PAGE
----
Never had a problem with any of them.

Regards,

-Bruce

techspamspam_OUTrentron.com
Reynolds Electronics

2007\06\15@175326 by Bob Blick

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--- @spam@techKILLspamspamrentron.com wrote:
> 3-pin through-hole versions w/caps are ECS also.
> Part # ZTT-20.00MX.

That was the part that soured 20MHz resonators for me.
I had trouble with those failing to start on a
PIC16F74 many years ago.

Maybe the newer PICs have better oscillators?

Thanks to everybody for the input. I have several
different brands and part numbers on the way and will
test them all on a PIC16F884 at different temperatures
and report back.

Cheerful regards,

Bob

2007\06\15@181832 by Bob Blick

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--- Vasile Surducan <KILLspampiclist9KILLspamspamgmail.com> wrote:
> There is a very small price difference between a
> 20MHz
> SMD crystal $0.7and a similar resonator $0.5
> (Digikey prices)

Hi Vasile,

Thanks for replying.

The resonator can come with caps builtin. The board
area and assembly of one part compared to three is
some of my consideration as well.

Cheerful regards,

Bob

2007\06\15@182653 by William Chops Westfield

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On Jun 15, 2007, at 2:53 PM, Bob Blick wrote:

>> 3-pin through-hole versions w/caps are ECS also.
>> Part # ZTT-20.00MX.
>
> That was the part that soured 20MHz resonators for me.
>
What oscillator modes are you using?  Do resonators need to
change mode with speed like crystals?  Do they need to NOT
change modes?

BillW

2007\06\15@184446 by Bob Blick

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--- William Chops Westfield <RemoveMEwestfwTakeThisOuTspammac.com> wrote:
> What oscillator modes are you using?  Do resonators
> need to
> change mode with speed like crystals?  Do they need
> to NOT
> change modes?

Of course I tried both XT and HS modes. But neither
started reliably.

The real pain is smd footprints - 20MHz resonators
with builtin caps come with pitches of 1.0, 1.2, 1.35,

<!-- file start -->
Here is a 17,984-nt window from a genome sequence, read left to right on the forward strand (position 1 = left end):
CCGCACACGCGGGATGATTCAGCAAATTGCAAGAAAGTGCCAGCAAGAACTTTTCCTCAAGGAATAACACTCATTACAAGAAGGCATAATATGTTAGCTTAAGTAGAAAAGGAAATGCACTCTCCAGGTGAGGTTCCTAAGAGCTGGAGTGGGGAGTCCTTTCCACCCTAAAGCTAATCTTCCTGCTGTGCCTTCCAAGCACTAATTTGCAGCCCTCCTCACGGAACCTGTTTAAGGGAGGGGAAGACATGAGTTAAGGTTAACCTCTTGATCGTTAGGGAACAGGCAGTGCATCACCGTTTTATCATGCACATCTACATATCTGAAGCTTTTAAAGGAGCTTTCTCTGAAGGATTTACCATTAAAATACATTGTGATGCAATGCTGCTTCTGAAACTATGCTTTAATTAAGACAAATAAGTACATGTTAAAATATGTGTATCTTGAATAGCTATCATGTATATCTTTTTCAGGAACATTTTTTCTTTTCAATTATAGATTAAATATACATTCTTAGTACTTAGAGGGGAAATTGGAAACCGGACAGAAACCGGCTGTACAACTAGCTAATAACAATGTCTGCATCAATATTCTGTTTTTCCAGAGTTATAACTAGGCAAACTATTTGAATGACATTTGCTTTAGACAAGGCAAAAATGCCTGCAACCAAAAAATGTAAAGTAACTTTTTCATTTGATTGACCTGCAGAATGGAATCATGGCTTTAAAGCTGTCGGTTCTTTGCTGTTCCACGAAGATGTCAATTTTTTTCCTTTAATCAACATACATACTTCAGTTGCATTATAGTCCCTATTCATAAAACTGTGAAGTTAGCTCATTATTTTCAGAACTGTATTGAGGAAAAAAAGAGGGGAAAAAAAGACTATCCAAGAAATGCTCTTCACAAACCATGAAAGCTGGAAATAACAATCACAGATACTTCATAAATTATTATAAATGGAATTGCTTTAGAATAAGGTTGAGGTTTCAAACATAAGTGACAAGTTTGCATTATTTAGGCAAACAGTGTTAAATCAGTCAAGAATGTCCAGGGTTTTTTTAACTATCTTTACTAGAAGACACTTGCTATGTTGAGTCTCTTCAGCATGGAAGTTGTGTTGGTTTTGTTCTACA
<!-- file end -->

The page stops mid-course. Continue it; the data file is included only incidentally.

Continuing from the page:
1.5 and 2.5mm, so I limit myself to a smaller group of
parts after I lay out the PCB.

Cheerful regards,

Bob

2007\06\16@002752 by Vasile Surducan

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On 6/15/07, Bob Blick <spamBeGonebbblickspamBeGonespamsbcglobal.net> wrote:
> --- William Chops Westfield <TakeThisOuTwestfwEraseMEspamspam_OUTmac.com> wrote:
> > What oscillator modes are you using?  Do resonators
> > need to
> > change mode with speed like crystals?  Do they need
> > to NOT
> > change modes?
>
> Of course I tried both XT and HS modes. But neither
> started reliably.

Even I know you know, one suggestion:
Keep the SMD area of the resonator very clean.
The OSCOUT route should have minimal parasitic capacitance
(add that to the 7pF of the PIC IO pin and to the resonator built in
capacitor value)
Measure and store the output level of the oscillation on your TEK
using a 10:1 proble and see the amplitude variation for all your
tested resonators.
The problem is the internal capacitors value and the Q factor of the system.
Check the OSCIN IO trigger level for your particular Vdd, and see the
lower limit of the amplitude oscillation (which is decreasing with
temperature increase).

The SMD resonators with good Q are packed in some white ceramics.
Heating the package above 250C for more than 1 minute will split the
package in two, so you may see how looks inside, maybe taking a look
under the microscope will be interesting. Also if you may cut from the
internal capacitor surface (the one connected on OSCOUT) you will see
interesting results.

Of course those operation are good only for understanding the problem
and maybe considering for the future that using 3 components is safer
than using one.

Vasile